With each passing year, more and more children are diagnosed with various health issues. From a lack of school health staff to severe allergies, check out 5 of the biggest health concerns that K-12 schools nationwide face.
No School Nurse
When a kid gets sick at school, generally they go to the school nurse. But, at many schools that don’t employ a full-time registered nurse, that’s not possible. Additionally, the question of who takes responsibility for student health records comes up. If there aren’t any full-time nurses, does the burden then fall to a part-time health staff employee or a business officer? How are all of the day-to-day administrative and clinical tasks communicated? All it would take is just one small misstep with a student’s medication or an athlete’s concussion rehab track for a substantial liability case. In situations like this, communication and coordination are critical to a successful school health department. Ideally, every school would have at least 1 full-time nurse, but since that is not an option, it’s crucial that schools house their student health information in one secure, centralized location, where all health staff, even rotating personnel, can access the information to coordinate better student care.
According to the Asthma and Allergy Foundation of America, asthma has been on the rise since the early 1980s and now affects close to 9 percent of children. That’s a serious statistic, since the condition is the top reason kids miss school, and it also compromises their sleep, concentration, self-esteem, and other areas of mental health. School nurses can teach students how to use an inhaler, avoid triggers, and recognize when to visit a health care provider.
According to the Center for Disease Control (CDC), people are 4 x more likely to get a repeat concussion at a later time. If you are a school nurse, an athletic trainer, or any staff member at a K-12 school, it is essential to be educated on how to identify and manage concussion symptoms. So what is a concussion? It is a type of Traumatic Brain Injury (TBI) caused by a bump, blow, or jolt to the head, or by a hit to the body that causes the head and brain to move quickly back and forth. This fast movement can cause the brain to bounce around or twist in the skull, creating chemical changes in the brain, and sometimes stretching and damaging brain cells. It is important to note that concussions do not just occur in athletes. They can happen on the school playground if a student trips and falls, or when they bend down to grab their school books and knock their head on the desk. The CDC states that an estimated 329,290 children under the age of 19 are treated annually in the Emergency Room for sports and recreational-related injuries and concussions. Recognition and an appropriate response when these types of injuries first occur can help speed up the recovery process and prevent further injury.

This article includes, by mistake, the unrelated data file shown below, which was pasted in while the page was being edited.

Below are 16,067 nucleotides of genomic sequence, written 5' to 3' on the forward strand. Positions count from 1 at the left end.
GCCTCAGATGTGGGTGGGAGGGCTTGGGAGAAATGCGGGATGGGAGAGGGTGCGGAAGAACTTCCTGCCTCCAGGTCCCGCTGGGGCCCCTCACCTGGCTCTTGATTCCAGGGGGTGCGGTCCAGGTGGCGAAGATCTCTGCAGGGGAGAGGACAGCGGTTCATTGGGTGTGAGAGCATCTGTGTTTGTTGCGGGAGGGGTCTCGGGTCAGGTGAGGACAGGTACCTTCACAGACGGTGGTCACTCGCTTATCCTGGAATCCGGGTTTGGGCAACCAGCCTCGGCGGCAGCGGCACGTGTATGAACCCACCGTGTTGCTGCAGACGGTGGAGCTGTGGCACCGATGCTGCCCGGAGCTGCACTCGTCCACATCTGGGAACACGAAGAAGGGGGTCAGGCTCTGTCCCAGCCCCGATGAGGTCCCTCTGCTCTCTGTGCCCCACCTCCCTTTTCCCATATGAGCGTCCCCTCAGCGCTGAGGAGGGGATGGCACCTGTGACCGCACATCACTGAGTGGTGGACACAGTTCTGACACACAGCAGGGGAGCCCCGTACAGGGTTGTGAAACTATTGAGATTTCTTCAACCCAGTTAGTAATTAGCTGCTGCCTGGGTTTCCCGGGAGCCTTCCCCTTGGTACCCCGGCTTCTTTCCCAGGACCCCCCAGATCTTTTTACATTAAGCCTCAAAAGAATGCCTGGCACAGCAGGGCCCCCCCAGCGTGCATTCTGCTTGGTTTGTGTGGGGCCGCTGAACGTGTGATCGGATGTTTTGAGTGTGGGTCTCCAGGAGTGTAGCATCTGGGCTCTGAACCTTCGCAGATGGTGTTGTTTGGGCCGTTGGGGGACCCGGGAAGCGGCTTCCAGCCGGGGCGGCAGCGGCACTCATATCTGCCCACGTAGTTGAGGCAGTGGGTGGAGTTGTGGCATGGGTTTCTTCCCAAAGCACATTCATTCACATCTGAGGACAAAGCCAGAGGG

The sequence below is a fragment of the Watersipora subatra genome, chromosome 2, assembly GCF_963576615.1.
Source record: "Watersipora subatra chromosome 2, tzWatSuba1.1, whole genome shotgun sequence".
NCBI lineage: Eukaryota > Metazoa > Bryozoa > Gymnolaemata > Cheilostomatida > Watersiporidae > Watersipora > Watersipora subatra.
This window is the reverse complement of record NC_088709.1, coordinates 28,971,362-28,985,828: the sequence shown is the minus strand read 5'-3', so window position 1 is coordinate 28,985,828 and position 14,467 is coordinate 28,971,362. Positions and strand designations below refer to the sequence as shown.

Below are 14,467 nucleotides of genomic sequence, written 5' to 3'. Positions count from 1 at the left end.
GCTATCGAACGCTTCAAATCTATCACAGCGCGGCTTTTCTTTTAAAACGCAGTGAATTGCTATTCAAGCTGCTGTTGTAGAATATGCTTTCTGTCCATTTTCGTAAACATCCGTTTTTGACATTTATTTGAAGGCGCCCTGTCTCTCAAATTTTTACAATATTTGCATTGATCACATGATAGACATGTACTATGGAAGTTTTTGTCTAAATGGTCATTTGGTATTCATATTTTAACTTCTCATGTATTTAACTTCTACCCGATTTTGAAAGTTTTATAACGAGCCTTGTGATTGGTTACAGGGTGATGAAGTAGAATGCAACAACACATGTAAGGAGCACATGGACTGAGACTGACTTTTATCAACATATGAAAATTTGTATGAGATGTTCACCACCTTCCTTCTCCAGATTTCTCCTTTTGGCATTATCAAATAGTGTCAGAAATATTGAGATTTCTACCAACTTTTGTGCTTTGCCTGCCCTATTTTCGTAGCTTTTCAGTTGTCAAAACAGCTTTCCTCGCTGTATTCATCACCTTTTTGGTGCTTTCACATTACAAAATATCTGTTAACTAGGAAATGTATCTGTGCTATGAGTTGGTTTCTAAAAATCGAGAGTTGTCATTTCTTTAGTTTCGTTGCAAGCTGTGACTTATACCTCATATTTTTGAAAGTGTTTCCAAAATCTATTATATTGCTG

In the 10 years between 1997 and 2007, the prevalence of food allergies in children has increased by 50%, and this statistic keeps climbing. It can become an overwhelming task for schools to manage student health, including allergies. Perhaps the most frightening thing about severe allergies is that, unless the student undergoes an extensive and expensive allergy test, there’s no way of knowing that they have an allergy until they have a reaction for the first time. School food vendors across the country have become better about identifying and displaying the ingredients in school lunches, but there is still a long way to go. When possible, foods with known common allergens such as peanuts, soy, and gluten should be kept separate from other foods to prevent cross-contamination. School health and administrative staff should always be well versed in their student allergy action plans and school response protocols so that time is not wasted tracking down vital information if an emergency occurs.
Stress is the fifth biggest health concern that students face. In today's busy and competitive world, stress is becoming an increasing problem for children and adolescents. In fact, a survey released in 2014 suggests that U.S. teens are actually more stressed than adults. Stress can stem from parents, from school, and even from the pressure children put on themselves to be the best. Stress can lead to a number of health problems, including trouble sleeping, a disruption of eating habits, and difficulty concentrating at school.
“It is alarming that the teen stress experience is so similar to that of adults. It is even more concerning that they seem to underestimate the potential impact that stress has on their physical and mental health,” says American Psychological Association (APA) CEO and Executive Vice President, Norman B. Anderson, Ph.D. To break this cycle of stress and unhealthy behaviors as a nation, we need to provide teens with better support and health education at school and home, at the community level and in their interactions with healthcare professionals.”